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Where do we go from here?

By Tony Deyal

When in my PAHO (The Pan American Health Organization) days, I was holding a training session on Dengue in Spanish Town, I found out from one of the late-comers that in Jamaica, “Time’ is a foreign magazine.

In Barbados, the birthplace of my two youngest children, and Guyana, my wife’s home, “Banks” is an alcoholic beverage. Also in Guyana, “Unity” is a village. When the West Indies Cricket Board (WICB) hired me as its corporate secretary and communications manager, the “Sun” was a newspaper, not just in Antigua where I worked but also in St Kitts and Nevis. It only set when Stanford and his empire ended in total darkness. But none of them can rival Trinidad and Tobago in the duality and even plurality of its Englistic linguistics.

Trinidad and Tobago is the only place where “Elite” is a brand of shirt and “Republic” is a bank. “Moral” is a game played with a ball by children but it is not “cricket”, which is an insect. In the “lifestyle” of Trinidad and Tobago (which, by the way, is a car dealership), “priority” is a bus-route; “Chutney” is not a condiment but something you dance to; “lime” is a get-together or telecommunications provider; “Unity” is a hamlet in the south of Trinidad; “Reform” is a village; “Police and Thief” was a child’s game that disappeared when both sides became indistinguishable; and “Maracas” is a beach and not a rattle. Even more interesting is that if Trinidad and Tobago ever decided to dedicate an entire twenty-four-hour period in celebration of its national instrument, it will have the name of a former prime minister- “Panday”.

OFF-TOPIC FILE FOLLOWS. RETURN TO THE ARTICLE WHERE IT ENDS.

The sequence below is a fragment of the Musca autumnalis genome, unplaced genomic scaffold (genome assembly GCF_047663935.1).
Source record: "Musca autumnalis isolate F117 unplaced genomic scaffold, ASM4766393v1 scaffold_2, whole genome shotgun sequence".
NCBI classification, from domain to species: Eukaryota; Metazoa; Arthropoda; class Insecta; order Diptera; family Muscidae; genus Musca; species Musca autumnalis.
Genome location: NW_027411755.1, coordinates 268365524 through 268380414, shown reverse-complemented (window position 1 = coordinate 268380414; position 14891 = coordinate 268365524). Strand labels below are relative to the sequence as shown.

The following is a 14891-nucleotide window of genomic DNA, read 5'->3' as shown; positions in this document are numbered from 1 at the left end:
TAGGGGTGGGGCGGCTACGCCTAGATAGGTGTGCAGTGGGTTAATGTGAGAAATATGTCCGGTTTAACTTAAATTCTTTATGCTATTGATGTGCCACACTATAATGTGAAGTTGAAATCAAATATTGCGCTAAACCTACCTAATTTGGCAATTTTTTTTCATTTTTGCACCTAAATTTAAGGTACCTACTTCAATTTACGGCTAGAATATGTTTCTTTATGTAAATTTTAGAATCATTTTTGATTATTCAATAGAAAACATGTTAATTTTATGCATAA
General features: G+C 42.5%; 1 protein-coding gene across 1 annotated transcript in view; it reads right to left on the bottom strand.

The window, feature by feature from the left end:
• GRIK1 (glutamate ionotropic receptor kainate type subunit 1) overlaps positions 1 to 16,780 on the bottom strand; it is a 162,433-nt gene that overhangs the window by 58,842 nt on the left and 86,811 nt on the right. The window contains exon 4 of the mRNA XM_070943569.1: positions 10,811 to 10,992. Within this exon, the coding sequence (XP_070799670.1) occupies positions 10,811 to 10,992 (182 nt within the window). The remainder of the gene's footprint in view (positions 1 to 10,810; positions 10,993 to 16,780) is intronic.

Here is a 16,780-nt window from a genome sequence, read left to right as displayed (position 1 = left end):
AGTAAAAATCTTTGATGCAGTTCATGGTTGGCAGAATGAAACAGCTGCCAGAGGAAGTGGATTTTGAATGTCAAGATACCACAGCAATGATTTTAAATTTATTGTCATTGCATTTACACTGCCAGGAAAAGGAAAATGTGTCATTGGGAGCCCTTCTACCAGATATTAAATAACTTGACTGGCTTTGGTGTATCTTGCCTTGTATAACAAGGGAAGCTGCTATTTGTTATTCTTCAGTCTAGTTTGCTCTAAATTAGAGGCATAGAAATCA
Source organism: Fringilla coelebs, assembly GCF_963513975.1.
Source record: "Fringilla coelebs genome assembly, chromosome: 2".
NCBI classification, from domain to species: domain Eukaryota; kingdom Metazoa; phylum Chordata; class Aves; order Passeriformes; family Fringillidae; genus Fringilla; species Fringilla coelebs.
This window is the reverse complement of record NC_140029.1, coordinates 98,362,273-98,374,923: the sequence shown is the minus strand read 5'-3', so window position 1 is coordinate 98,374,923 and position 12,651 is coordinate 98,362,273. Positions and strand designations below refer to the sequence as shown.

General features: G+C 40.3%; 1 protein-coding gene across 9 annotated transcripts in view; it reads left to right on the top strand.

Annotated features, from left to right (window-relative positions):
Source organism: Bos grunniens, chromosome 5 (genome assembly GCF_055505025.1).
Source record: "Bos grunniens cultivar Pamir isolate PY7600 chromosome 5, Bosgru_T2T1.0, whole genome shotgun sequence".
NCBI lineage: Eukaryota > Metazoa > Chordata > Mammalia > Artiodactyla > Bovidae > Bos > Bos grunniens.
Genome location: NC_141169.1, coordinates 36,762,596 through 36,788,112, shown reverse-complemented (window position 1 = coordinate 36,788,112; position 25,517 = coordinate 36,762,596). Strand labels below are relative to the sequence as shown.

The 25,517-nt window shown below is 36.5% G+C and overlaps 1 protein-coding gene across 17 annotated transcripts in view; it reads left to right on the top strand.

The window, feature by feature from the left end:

This is why, when the West Indies cricket team failed to make it into the final twelve for the T20 World Cup and the coach resigned, many of us were very upset because our worst expectations had come to pass. I suppose that unlike us the people in charge thought that changing the name of the organisation from “West Indies Cricket Board” (WICB) to “Cricket West Indies” (CWI) would make the dramatic difference, the “bolt” from the blue that would instantly create success from years of continuous failure. Unfortunately, that kind of thinking was more insane that Usain.

From the moment Julien Hunte came in and was followed by Dave Cameron, whenever the CWI won an occasional game, we heard about light in the darkness which inevitably, and very speedily, turned out to be from a magnetically levitated juggernaut travelling at 600 miles an hour to lick them up and bounce them out.

It is sad that from “Cricket, Lovely Cricket” at Lords in 1950 we have come to the 1980 calypso by Winston “Joker” Des Visgnes which is still unanswered in 2022, not just for our cricket but our Caribbean, “Where do we go from here?” Is it that placing our cricket and future in the “hands of unscrupulous men” has blocked our progress and raised the prices beyond our reach?

I was glad when Richard “Ricky” Skerrit decided to put his “cap” in the ring. Knowing that he would not go off “dunce-capped” like Hunte or “skull-capped” like Cameron, I was glad to support his campaign. I knew that he had once given up as the Cricket Team Manager when after the West Indies lost a match in Jamaica, many of the players went and partied in the stands. I admired his resignation on the grounds that despite his best efforts, he was “unable to instil in the entire team the fullest understanding of their obligations on and off the field to the people of the West Indies.”